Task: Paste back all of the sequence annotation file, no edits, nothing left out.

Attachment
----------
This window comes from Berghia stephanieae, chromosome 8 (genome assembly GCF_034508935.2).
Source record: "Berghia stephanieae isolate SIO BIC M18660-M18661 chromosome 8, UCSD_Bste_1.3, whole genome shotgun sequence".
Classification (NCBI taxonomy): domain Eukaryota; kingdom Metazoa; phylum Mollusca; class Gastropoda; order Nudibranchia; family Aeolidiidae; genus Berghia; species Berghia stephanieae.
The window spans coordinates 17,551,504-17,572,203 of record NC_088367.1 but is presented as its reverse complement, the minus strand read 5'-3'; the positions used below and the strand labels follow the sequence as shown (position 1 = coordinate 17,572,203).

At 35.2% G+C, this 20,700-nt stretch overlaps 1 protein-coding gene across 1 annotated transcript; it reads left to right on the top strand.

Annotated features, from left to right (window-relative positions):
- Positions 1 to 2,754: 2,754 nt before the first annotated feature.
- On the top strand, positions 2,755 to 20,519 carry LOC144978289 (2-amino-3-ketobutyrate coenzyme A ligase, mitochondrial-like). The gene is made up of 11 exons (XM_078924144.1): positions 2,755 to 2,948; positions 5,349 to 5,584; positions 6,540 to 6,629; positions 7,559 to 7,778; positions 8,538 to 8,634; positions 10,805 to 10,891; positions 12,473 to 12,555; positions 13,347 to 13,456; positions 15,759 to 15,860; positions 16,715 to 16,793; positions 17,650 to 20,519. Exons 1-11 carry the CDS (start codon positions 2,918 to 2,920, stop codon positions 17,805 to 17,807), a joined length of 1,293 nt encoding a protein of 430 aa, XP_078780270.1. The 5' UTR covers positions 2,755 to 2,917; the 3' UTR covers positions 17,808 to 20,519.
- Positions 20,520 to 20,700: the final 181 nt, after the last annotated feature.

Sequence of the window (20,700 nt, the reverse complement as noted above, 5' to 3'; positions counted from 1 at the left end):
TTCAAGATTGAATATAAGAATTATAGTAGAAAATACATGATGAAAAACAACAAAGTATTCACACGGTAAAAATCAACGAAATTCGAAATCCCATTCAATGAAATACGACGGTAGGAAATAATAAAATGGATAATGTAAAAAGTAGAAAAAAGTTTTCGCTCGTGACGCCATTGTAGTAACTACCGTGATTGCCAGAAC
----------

This window comes from Berghia stephanieae, chromosome 8 (genome assembly GCF_034508935.2).
Source record: "Berghia stephanieae isolate SIO BIC M18660-M18661 chromosome 8, UCSD_Bste_1.3, whole genome shotgun sequence".
Classification (NCBI taxonomy): domain Eukaryota; kingdom Metazoa; phylum Mollusca; class Gastropoda; order Nudibranchia; family Aeolidiidae; genus Berghia; species Berghia stephanieae.
The window spans coordinates 17,551,504-17,572,203 of record NC_088367.1 but is presented as its reverse complement, the minus strand read 5'-3'; the positions used below and the strand labels follow the sequence as shown (position 1 = coordinate 17,572,203).

At 35.2% G+C, this 20,700-nt stretch overlaps 1 protein-coding gene across 1 annotated transcript; it reads left to right on the top strand.

Annotated features, from left to right (window-relative positions):
- Positions 1 to 2,754: 2,754 nt before the first annotated feature.
- On the top strand, positions 2,755 to 20,519 carry LOC144978289 (2-amino-3-ketobutyrate coenzyme A ligase, mitochondrial-like). The gene is made up of 11 exons (XM_078924144.1): positions 2,755 to 2,948; positions 5,349 to 5,584; positions 6,540 to 6,629; positions 7,559 to 7,778; positions 8,538 to 8,634; positions 10,805 to 10,891; positions 12,473 to 12,555; positions 13,347 to 13,456; positions 15,759 to 15,860; positions 16,715 to 16,793; positions 17,650 to 20,519. Exons 1-11 carry the CDS (start codon positions 2,918 to 2,920, stop codon positions 17,805 to 17,807), a joined length of 1,293 nt encoding a protein of 430 aa, XP_078780270.1. The 5' UTR covers positions 2,755 to 2,917; the 3' UTR covers positions 17,808 to 20,519.
- Positions 20,520 to 20,700: the final 181 nt, after the last annotated feature.

Sequence of the window (20,700 nt, the reverse complement as noted above, 5' to 3'; positions counted from 1 at the left end):
TTCAAGATTGAATATAAGAATTATAGTAGAAAATACATGATGAAAAACAACAAAGTATTCACACGGTAAAAATCAACGAAATTCGAAATCCCATTCAATGAAATACGACGGTAGGAAATAATAAAATGGATAATGTAAAAAGTAGAAAAAAGTTTTCGCTCGTGACGCCATTGTAGTAACTACCGTGATTGCCAGAAC